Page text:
Norman Dale Eaton

United States Air Force
11 August 1925 - 28 June 1978
Weatherford, Oklahoma
Panel 35W Line 082

The database page for Norman Dale Eaton

13 Jan 2004

On the 35th anniversary of my father's loss over Laos, together with his navigator Paul Getchell , I honor both of them for their courage, bravery and dedication to this great country.

God bless them both.

Frank Eaton
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5 Nov 2004

I wore Colonel Norman D. Eaton's bracelet for two years. I was in Junior High at the time and could only afford one bracelet. I wore it proudly. Throughout the years I wondered if he'd ever been found. I wrote to the White House and received a letter back saying there wasn't any information on him as yet. Thank you for posting this website. At least now I know.

God Bless.

Veronica Hass

13 Nov 2004

I also wore a POW-MIA bracelet bearing the name of Col. Norman D. Eaton in high school. I sold POW bracelets and distributed literature about VIVA (Voices in Vital America) during my college years to raise money for this cause. One day, the newspaper published a list of MIA's who were officially declared dead. Col. Norman D. Eaton was on that list. Even though I never met him, I wept for him and his family, and buried his bracelet in my backyard. A few months ago, I discovered his name on the Virtual Wall and learned about him. All those years, and I never knew what the "D." in his name stood for. But I knew what he stood for: freedom, America, and honor. I ordered a new POW bracelet with his name engraved on it, and I proudly display it with my POW "holy bear" in my car window. I will always remember the sacrifice he made for America and our people, and he and his family will always be in my prayers.

Joyce Carpenter

31 Jan 2005

I proudly wore Colonel Eaton's MIA bracelet for two years, beginning in 1971, when I was thirteen. Two years ago, I had the privilege of finding his name on the Moving Wall, the half size replica of the Washington D.C. Vietnam Veterans Memorial, when it came to St. Louis. What an intensely moving symbol of the ultimate sacrifice made by so many individuals and their families.

Last week, my thirteen year old daughter was in Washington, D.C. on a school trip. When they visited the Vietnam Memorial there, she found his name, and brought home a picture of that section of the wall for me. Having this connection, via the MIA bracelet that I had worn, helped make Norman Eaton's sacrifice, and that of so many others, more relevant for her.

Kathy Sedovic
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10 Apr 2005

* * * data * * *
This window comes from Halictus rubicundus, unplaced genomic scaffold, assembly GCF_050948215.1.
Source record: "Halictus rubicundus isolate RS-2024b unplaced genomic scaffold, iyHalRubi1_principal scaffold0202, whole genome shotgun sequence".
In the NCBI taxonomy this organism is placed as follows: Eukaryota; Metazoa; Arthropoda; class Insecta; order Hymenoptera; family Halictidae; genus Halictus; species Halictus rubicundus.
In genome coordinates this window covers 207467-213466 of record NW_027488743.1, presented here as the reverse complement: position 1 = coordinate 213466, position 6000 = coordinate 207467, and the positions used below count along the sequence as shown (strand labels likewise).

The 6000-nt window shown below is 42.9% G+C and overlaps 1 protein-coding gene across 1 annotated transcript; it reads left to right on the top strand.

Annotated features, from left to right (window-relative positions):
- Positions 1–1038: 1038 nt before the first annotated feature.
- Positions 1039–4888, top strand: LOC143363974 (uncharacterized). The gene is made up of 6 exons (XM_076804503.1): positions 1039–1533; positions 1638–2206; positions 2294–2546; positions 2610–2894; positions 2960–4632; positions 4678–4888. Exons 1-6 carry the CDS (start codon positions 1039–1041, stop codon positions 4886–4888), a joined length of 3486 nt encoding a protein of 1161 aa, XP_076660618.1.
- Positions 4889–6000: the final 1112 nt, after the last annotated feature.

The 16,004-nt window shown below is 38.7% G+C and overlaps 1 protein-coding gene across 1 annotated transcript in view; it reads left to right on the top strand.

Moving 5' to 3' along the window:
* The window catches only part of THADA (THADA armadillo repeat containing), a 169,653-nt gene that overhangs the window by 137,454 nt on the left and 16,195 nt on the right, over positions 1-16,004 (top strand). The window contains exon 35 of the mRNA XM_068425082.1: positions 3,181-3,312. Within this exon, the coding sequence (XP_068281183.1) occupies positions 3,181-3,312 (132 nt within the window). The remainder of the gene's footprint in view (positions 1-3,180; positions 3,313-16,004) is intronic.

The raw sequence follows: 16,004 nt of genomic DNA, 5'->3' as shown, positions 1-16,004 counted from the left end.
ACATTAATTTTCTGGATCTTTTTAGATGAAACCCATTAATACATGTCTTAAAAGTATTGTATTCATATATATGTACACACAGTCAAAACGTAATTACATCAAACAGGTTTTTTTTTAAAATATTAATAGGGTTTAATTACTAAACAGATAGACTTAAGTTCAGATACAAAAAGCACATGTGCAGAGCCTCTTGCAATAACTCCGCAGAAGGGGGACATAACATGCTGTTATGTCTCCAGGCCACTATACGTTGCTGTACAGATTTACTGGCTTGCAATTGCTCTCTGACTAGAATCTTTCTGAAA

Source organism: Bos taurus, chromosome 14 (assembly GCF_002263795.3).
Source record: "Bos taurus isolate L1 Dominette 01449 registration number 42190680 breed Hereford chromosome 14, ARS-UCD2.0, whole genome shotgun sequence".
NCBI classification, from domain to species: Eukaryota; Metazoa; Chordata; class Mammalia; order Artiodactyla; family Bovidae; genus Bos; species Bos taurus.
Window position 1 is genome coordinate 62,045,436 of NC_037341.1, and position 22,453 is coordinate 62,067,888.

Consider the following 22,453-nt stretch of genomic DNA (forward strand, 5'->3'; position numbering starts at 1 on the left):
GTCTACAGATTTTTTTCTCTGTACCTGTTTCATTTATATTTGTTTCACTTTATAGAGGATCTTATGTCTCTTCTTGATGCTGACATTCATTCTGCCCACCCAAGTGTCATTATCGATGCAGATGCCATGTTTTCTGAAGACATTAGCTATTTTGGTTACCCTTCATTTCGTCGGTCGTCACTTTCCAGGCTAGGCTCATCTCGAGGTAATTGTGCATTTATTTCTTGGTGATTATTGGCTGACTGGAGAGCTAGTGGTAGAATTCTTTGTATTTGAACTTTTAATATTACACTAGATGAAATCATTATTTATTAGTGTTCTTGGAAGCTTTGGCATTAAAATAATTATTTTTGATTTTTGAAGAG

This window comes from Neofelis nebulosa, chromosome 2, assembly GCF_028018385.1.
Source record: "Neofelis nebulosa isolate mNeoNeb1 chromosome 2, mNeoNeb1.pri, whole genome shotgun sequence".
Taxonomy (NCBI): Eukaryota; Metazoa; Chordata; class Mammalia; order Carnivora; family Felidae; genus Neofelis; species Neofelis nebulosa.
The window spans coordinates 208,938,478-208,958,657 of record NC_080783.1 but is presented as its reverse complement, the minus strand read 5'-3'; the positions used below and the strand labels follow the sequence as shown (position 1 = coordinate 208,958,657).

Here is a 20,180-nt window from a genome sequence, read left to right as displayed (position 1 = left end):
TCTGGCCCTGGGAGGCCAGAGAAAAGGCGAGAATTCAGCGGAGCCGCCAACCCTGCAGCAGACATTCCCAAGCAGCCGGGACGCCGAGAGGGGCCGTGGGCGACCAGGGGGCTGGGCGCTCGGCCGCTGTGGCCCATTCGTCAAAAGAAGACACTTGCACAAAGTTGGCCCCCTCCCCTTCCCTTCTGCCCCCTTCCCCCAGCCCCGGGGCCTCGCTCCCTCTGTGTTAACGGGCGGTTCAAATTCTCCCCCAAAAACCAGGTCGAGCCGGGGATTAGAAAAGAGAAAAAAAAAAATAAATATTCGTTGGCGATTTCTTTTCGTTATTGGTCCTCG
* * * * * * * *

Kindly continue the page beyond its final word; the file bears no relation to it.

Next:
I am in the United States Navy and recently was on a recovery mission for MIAs in the Peoples' Democratic Republic of Laos. It was my honor and privilege to be a part of the noble effort to bring the fallen heroes home. Captain Getchell and Colonel Eaton are a part of my life, a reminder of why I joined the service. From being there and taking part, I know that the young men and women who continue to bring those who are missing home will not stop or be deterred until they are all home.

God Bless our Fallen Heroes and those who return them home to us.

From one of many who work to bring them home.

05 Apr 2007

I also wore a POW bracelet with Colonel Eaton's name on it. I found it a box of keepsakes several years ago and did some research on the bracelets and the Memorial Wall. I posted a comment on another website in 2004 and on a trip to Washington in 2005 I left the bracelet at the Wall. I recently received a message from his son Frank Eaton with the following info:

"I am happy to report that in December 2006, the USAF advised us that they confirmed that bone fragments recovered in Laos matched my father's DNA. A full military funeral at Arlington is scheduled shortly."

Thankfully, for his family the wait is over. I only hope that we continue with our search for the missing till they are all returned home.

Renae Gromatzky

03 May 2007

Welcome Home, Colonel Eaton

From another Vietnam Veteran,
Dennis Vanill
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29 May 2007

To the Eaton Family,

I have been in prayer for Colonel Eaton since the 8th grade at the same junior high which produced this great hero. May his family know that he was an inspiration to all of his fellow Weatherford, Oklahoma natives and especially the school children. He and his family were mentioned in prayer in our high school renunion this past weekend and we are forever grateful for his service to make our country free.

Dennis Kelly
Weatherford Oklahoma High Class of 1972
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04 Jul 2007